|Posted: October 19, 2016, 11:40 am - IP Logged|
Anti-Semitic Posts, Many From Trump Supporters, Surge on Twitter:
She had seen her face superimposed on the body of a concentration camp inmate. She had been called “a slimy Jewess.” She had been told she “deserved the oven.” One anonymous individual had electronically harassed her for 19 hours straight.
Things got so bad that Bethany Mandel, a 30-year-old freelance writer in Highland Park, N.J., decided one afternoon last spring to drive to a nearby gun shop. A mother of two small children, she now keeps a .22 in her home.
What had she done to provoke so much vitriol? She posted some messages on Twitter drawing attention to the fact that Donald J. Trump seemed to have a lot of anti-Semitic supporters.
In some respects, Mrs. Mandel’s story has become a familiar one. She is among hundreds of Jewish journalists who have been the target of anti-Semitic attacks on Twitter during the 2016 presidential campaign, according to a new report by the Anti-Defamation League.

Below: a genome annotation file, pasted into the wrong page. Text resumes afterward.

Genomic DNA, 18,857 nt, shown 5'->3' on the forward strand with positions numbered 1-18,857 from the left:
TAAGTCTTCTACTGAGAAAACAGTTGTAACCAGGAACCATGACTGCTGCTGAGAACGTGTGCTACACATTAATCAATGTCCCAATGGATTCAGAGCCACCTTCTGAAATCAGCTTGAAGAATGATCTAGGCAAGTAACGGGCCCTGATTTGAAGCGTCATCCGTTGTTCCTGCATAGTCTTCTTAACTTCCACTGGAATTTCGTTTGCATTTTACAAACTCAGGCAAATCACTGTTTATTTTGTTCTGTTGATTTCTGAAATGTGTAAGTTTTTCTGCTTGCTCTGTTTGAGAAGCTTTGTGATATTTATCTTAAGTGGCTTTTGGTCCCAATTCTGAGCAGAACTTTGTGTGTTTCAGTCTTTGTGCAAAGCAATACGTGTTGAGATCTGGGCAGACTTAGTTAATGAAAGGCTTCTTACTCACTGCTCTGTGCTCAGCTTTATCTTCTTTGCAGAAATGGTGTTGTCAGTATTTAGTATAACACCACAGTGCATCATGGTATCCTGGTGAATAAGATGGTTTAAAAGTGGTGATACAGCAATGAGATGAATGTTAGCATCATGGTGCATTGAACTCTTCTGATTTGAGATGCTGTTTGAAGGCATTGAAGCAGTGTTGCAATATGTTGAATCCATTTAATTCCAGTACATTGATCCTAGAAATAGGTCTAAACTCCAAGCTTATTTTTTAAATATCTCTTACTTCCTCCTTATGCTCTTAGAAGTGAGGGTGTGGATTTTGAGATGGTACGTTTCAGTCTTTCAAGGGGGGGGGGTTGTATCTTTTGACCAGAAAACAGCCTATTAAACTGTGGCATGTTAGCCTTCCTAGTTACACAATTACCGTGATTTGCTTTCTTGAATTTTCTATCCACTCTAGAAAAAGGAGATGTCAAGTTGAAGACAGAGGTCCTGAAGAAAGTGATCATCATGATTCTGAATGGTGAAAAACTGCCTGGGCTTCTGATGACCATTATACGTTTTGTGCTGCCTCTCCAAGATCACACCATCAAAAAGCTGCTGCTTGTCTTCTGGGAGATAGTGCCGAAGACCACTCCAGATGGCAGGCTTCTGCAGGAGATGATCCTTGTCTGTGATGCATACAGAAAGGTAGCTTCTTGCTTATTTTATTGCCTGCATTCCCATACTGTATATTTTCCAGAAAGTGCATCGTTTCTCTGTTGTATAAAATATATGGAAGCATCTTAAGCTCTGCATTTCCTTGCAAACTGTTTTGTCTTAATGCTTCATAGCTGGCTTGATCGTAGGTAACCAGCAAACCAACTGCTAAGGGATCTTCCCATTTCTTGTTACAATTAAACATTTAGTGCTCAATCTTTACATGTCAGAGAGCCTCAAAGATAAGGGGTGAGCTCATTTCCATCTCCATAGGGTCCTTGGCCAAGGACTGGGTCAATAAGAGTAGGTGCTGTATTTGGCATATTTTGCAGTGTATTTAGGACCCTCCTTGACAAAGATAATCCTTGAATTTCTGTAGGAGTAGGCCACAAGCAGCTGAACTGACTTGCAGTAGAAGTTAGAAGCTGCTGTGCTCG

Anti-Semitism has been resurgent in Europe for years. But it has taken on a new dimension in the United States with the emergence of the Trump campaign, whose battle against political correctness has provided a kind of on-ramp for bigotry to enter the political mainstream.
During its investigation, the organization found that 2.6 million anti-Semitic messages were posted on Twitter from August 2015 to July 2016. Of those, 19,253 were directed at journalists.
There was a significant uptick starting early this year, when the presidential campaign began to intensify, the organization said in its report, to be released on Wednesday. More than 800 journalists have been the subject of anti-Semitic attacks on Twitter, with 10 of them receiving 83 percent of the total attacks.
The words appearing most frequently in the Twitter biographies of the attackers were “Trump,” “nationalist,” “conservative” and “white.” Many of the owners of the 1,600 Twitter accounts were anonymous, though at least two are prominent white supremacists: Andrew Anglin, the founder of the website The Daily Stormer, and Lee Rogers of the Infostormer.
The report was careful not to suggest that the Trump campaign “supported or endorsed” the anti-Semitic attacks, but noted that many had been sent by his supporters.
But some of the targets said that by evoking hostility toward minorities, Mr. Trump’s campaign had inspired and emboldened white nationalists and others to engage in acts of digital aggression toward “others” — including Jews — and toward Jewish journalists in particular.
“The best analogy I can give is that the campaign turned over a rock and a lot of stuff began crawling out from under it,”